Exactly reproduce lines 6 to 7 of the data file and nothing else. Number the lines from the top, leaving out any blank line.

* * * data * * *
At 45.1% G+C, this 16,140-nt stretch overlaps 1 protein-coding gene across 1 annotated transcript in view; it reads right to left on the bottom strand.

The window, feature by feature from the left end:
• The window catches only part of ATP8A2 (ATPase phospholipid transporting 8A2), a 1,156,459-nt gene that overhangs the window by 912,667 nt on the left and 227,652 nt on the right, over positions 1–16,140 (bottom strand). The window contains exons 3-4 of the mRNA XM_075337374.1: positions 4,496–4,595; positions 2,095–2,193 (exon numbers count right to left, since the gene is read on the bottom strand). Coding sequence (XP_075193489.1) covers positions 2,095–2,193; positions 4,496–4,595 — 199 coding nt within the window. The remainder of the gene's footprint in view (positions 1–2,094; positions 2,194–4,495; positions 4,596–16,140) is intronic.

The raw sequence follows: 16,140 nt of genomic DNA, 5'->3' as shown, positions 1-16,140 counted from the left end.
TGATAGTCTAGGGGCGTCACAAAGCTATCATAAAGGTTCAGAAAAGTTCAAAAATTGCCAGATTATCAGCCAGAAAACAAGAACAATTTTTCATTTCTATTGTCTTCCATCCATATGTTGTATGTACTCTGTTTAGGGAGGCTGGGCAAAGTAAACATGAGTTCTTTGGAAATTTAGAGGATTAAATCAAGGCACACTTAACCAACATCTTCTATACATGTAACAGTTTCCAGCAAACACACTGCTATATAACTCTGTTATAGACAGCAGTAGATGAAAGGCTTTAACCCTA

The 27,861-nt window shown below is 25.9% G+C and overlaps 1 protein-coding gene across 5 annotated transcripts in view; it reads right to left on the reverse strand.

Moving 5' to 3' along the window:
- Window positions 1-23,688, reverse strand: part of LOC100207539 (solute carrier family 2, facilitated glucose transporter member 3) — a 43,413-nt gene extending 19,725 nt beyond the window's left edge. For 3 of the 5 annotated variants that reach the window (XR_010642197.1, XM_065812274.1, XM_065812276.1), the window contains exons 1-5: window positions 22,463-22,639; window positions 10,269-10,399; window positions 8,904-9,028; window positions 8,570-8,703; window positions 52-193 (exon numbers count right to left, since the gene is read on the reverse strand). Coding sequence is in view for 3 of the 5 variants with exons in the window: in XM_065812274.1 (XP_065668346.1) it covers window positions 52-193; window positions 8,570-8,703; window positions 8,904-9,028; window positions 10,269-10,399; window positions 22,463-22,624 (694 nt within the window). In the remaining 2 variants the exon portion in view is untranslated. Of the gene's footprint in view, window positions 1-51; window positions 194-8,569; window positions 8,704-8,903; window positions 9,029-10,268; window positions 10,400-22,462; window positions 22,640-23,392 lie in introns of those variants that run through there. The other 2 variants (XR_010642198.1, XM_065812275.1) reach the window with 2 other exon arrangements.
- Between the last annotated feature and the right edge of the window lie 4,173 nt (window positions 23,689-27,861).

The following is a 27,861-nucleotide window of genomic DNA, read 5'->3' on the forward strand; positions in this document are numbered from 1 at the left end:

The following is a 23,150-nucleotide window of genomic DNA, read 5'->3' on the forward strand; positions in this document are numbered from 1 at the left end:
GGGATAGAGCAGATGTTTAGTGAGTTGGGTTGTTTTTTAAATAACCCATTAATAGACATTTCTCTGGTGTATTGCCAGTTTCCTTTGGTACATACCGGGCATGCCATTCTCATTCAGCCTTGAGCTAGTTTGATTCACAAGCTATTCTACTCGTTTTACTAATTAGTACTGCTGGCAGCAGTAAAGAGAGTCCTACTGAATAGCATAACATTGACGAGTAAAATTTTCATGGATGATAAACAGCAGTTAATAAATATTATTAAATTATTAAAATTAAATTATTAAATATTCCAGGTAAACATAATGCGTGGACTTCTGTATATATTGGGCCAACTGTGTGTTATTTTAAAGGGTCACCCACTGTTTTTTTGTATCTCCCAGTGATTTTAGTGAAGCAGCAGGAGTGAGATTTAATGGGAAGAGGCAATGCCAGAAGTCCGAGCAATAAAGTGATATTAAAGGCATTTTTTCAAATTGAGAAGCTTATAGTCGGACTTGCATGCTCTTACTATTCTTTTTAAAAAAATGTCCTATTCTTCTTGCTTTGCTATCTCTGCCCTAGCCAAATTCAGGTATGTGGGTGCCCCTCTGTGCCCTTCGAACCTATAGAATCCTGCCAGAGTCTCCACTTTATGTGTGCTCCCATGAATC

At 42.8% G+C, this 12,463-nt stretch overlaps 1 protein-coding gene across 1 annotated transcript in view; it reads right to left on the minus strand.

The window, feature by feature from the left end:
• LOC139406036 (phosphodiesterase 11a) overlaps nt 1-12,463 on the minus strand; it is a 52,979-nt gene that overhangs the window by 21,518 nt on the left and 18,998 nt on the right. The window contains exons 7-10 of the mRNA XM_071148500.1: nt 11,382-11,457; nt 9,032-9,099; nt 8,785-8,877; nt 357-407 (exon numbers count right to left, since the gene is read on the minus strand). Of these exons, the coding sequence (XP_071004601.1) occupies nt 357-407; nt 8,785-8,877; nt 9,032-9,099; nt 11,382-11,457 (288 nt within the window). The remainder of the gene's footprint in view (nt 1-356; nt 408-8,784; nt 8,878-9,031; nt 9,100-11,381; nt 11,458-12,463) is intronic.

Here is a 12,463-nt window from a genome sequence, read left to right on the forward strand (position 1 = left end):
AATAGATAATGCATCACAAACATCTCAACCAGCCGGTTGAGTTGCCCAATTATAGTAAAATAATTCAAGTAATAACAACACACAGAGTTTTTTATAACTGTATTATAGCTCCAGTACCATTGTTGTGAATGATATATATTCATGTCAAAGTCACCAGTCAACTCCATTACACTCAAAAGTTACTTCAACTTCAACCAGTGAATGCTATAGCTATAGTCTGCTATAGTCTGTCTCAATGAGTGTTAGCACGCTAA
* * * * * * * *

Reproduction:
The 27,861-nt window shown below is 25.9% G+C and overlaps 1 protein-coding gene across 5 annotated transcripts in view; it reads right to left on the reverse strand.

Moving 5' to 3' along the window: